When it comes to groundbreaking new technology, the field of cardiology has always seemed to be at the forefront.
The fact that heart disease is the leading cause of death in the United States is one of the reasons technology companies continue to invest billions into research and development of what may be some of the most influential game changers the healthcare industry has ever seen.
A smartwatch can collect heart data. Monitors can be implanted to collect heart failure symptoms and alert a patient’s physician of a cardiac event. And those examples are just the tip of the iceberg.
This is good news for people with heart disease, as there are many treatment options for conditions that previously had less promising prognoses. The tech also allows physicians to catch and treat conditions earlier, which leads to better outcomes and fewer hospitalizations.
In Episode 72, Dr. G and his guest, Kousik Krishnan, MD, discuss breakthroughs in heart technology and what it means for patients.
Myths vs. Facts
“Across cardiac imaging, there will be greater use of 3D advanced visualization with limitless potential.” – Fact
Physicians already have these technologies. It’s only going to keep getting better.
“Simple, small wearable patient monitors have largely replaced traditional Holter monitors.” – Fact
Physicians have used wireless monitors for the past 10 years.
“Artificial Intelligence (AI) will likely see its biggest steps forward in cardiology for point-of-care (POC) triage apps and wearables cardiac monitoring technologies.” – Fact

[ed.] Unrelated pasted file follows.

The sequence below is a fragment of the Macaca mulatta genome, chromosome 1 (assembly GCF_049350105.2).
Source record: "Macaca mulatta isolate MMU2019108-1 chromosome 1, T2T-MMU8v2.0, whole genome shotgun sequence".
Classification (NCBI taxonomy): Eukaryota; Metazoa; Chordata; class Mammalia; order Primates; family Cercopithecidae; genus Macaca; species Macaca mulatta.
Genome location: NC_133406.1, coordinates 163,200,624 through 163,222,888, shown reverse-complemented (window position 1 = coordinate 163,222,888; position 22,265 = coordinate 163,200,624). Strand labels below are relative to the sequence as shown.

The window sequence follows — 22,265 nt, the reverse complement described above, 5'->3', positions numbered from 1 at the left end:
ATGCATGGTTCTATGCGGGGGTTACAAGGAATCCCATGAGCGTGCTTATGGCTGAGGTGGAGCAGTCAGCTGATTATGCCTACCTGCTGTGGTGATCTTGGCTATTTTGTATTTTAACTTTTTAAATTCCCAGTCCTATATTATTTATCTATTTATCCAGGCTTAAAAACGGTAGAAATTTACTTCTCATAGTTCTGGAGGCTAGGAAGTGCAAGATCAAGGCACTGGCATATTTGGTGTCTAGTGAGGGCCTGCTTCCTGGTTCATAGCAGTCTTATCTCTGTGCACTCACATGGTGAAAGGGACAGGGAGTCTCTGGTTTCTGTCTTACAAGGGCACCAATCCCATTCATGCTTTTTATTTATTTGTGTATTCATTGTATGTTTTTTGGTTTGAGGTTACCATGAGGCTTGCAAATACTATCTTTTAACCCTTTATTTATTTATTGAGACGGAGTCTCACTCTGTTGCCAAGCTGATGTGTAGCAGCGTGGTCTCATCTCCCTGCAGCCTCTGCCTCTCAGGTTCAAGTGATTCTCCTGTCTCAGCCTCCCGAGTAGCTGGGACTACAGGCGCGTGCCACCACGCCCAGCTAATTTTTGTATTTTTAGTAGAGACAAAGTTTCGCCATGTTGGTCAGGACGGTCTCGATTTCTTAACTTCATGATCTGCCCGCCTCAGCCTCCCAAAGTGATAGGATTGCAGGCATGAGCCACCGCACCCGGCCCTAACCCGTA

This will speed the process of getting at-risk patients examined by a cardiologist and will aid in the detection of disease.
“We are at a point where physicians can reach out to patients for screenings to find early developing disease so it can be prevented and managed, rather than the reactionary system used now to treat the result of end-stage disease.” – Fact
Technology can alert physicians to symptoms of disease so treatments can be started sooner.
“We’ll soon be seeing robots in the role of healthcare practitioners in both the catheterization and electrophysiology labs.” – Myth
There are certain tasks that human physicians would still do best.
“Image-based, virtual fractional flow reserve (FFR) assessments will replace diagnostic, wire-based angiograms.” – Fact
With advances in technology, it’s possible images could be returned to physicians within minutes.
“Wearable or implantable technology will play a big role in better monitoring of heart failure patients to prevent hospitalizations and/or readmissions.” – Fact
Heart disease is well suited to early intervention. Having access to that information will benefit patients tremendously.
“As cybersecurity issues increase across healthcare with the further digitization of the industry and patient data, physicians may need to discuss the cybersecurity risk of wireless connectivity of wearable and implantable devices with patients.” – Fact
Physicians are aware of concerns about cybersecurity risks when it comes to remote devices. Safeguards can protect patient information.
Listener healthy OH-YEAH!
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“Reading, fishing, and working in the yard.” – M.W.B.